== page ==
Another difference between early apocalyptic texts and contemporary apocalyptic texts is the timeframe in which the writing takes place. In early literature of the genre, most of the writing was prophetic and futuristic. It was an imminent occurrence that had not yet taken place. In contemporary apocalyptic literature, the setting often focuses on the events of the apocalypse as they are actually occurring, or what the world would be like in the aftermath of the apocalypse. Contemporary writers of apocalyptic texts often explore the possibilities of the prophecies of early apocalyptic writings fulfilled.

Apocalypse in Young Adult Literature

Common themes in apocalyptic young adult literature involve survival, the importance of family relationships, lack of government or stable societies, existence in a world without adults, isolation, fatalism, and darkness vs. light. The writings often focus on how the teen protagonist makes sense of a world in chaos with no structure. Authors highlight what they believe to be the key elements in a teen’s life during or after an apocalypse. These key elements include romance, physical well-being, the fight to stay optimistic, families, friendship, and the battle to leave the trivial behind in place of basic survival skills. [9]

Apocalyptic themes have become widely popular since 2000, and especially since 2010. The surge of adolescent apocalyptic literature in between 2000-2010 connects with the media hype surrounding the turn of the century. This trend reflects the society in which we live, prompting young adults to ponder on the issues of the world we live in. [10] Trilogies such as Scott Westerfield’s The Uglies, Suzanne Collins The Hunger Games, Susan Beth Pfeffer’s Life as We Knew It, James Dashner’s The Maze Runner, and Ally Condie’s Matched have created a strong foundation for apocalypse as a familiar theme in young adult literature. These stories, bleak as they may appear, offer solutions and hope to teenagers who anticipate a troubled future. [11] In these novels, teenage protagonists find their primary conflicts with nature and the society in which they participate.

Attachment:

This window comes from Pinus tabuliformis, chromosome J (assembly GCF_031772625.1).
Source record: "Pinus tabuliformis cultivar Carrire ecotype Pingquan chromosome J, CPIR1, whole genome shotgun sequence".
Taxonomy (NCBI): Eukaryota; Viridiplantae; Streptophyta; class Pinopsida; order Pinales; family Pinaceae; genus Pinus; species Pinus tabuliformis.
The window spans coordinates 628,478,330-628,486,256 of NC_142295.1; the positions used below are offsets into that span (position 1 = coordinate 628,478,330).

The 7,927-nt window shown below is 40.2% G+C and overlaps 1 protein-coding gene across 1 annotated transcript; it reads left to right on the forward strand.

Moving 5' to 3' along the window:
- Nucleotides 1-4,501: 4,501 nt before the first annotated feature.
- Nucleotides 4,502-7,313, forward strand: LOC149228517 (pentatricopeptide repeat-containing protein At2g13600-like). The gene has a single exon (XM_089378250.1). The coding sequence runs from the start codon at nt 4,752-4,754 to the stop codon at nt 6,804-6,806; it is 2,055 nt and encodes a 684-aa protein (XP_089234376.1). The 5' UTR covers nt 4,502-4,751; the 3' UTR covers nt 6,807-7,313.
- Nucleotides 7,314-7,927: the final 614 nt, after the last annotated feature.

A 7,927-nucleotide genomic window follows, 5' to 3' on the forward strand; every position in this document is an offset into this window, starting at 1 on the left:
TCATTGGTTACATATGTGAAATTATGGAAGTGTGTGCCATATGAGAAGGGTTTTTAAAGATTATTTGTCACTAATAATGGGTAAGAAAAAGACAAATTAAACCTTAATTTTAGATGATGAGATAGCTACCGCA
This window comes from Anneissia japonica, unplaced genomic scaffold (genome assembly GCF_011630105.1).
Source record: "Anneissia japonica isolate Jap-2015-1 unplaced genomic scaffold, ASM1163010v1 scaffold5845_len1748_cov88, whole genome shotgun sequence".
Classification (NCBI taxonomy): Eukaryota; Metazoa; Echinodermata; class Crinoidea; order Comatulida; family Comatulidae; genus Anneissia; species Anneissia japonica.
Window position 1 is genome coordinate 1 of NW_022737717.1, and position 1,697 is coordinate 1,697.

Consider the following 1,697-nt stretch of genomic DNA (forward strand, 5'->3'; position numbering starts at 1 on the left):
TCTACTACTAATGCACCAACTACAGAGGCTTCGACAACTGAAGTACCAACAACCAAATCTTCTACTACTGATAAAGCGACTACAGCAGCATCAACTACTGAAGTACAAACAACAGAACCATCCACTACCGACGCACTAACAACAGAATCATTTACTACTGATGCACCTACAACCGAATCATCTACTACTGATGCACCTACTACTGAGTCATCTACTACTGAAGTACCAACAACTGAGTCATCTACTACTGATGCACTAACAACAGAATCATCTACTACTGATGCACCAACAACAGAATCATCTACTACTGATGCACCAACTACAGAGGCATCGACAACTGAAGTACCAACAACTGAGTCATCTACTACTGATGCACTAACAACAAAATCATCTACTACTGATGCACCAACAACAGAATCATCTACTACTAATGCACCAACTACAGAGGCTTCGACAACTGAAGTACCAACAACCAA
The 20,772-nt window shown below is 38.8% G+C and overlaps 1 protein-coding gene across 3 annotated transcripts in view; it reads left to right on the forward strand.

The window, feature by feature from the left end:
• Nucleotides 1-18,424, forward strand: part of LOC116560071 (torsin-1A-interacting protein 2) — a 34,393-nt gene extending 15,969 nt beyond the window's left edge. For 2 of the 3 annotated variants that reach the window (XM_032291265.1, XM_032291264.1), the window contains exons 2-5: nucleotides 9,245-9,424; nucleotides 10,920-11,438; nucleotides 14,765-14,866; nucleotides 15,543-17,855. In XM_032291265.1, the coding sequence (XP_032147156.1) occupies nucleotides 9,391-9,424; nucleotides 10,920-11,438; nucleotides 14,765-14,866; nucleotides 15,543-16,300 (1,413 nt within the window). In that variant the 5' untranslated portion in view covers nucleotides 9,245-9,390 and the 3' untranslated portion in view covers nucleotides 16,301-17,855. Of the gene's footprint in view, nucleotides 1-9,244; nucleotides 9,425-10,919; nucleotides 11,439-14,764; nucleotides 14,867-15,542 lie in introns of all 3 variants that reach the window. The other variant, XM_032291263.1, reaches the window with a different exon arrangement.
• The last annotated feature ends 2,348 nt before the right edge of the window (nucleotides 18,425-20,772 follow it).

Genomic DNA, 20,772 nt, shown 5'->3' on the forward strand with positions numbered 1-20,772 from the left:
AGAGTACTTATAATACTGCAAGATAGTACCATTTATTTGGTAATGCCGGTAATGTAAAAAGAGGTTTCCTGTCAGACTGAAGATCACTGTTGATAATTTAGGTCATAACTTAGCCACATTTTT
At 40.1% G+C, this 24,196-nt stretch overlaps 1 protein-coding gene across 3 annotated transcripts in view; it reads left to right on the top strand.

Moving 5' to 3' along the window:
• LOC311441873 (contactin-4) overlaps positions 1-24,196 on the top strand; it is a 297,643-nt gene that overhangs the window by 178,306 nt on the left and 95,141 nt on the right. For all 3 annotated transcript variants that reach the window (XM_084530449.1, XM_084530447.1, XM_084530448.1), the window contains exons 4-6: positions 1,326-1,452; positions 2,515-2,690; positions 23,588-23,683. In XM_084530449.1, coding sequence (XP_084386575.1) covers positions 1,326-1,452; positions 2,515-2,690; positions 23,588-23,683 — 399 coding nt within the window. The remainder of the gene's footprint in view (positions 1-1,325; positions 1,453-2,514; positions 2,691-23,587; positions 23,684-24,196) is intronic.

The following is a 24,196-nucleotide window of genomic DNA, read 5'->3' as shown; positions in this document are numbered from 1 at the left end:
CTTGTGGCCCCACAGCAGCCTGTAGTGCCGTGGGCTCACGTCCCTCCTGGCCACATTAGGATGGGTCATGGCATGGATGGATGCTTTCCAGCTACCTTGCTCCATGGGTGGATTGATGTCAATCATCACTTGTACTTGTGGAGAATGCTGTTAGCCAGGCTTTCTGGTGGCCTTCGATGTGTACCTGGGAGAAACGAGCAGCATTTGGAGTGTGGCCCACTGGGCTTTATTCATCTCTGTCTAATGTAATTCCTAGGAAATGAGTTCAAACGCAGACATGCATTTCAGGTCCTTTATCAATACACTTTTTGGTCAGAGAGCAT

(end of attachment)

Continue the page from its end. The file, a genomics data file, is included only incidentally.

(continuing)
See Also

For a list of apocalyptic young adult novels, see the Charlotte Mecklenburg Library online: http://www.cmlibrary.org/readers_club/features/feature.asp?id=200

Good Reads List of Apocalyptic Novels: http://www.goodreads.com/search?utf8=%E2%9C%93&query=apocalypse

References

  1. Jump up “apocalypse, n.” OED Online. Oxford University Press, March 2015. Web.
  2. Jump up “apocalypse.” Merriam-Webster Online. Merriam-Webster, 2015. Web.
  3. Jump up “End time.” Wikipedia. Wikimedia Foundation, 4 Apr. 2015. Web.
  4. Jump up “apocalypse, n.” OED Online. Oxford University Press, March 2015. Web.
  5. Jump up Robert E. Lerner, “apocalyptic literature,” Encyclopedia Britannica Online. Encyclopedia Britannica, 2015. Web.
  6. Jump up “apocalypse.” Early English Books Online (EEBO). Brigham Young University, n. d. Web.
  7. Jump up “apocalypse.” Corpus of Historical American English. Brigham Young University, n. d. Web.
  8. Jump up Stewart, Susan Louise. “’Be Afraid or Fried’: Cults and Young Adult Apocalyptic Narratives.” Children’s Literature Association Quarterly 36.3 (2011): 318. Web.
  9. Jump up Penny, Laurie. “No wonder teens love stories about dystopian futures—they feel like they’re heading for one.” New Statesman 143:5203 (2014): 19. Web.
  10. Jump up Gurdon, Meghan Cox. “Young Adult Literature’s Sorry State.” USA Today 11 2013: 40­2. ProQuest. Web. 9 Feb. 2015.
  11. Jump up Penny, Laurie. “No wonder teens love stories about dystopian futures—they feel like they’re heading for one.” New Statesman 143:5203 (2014): 19. Web.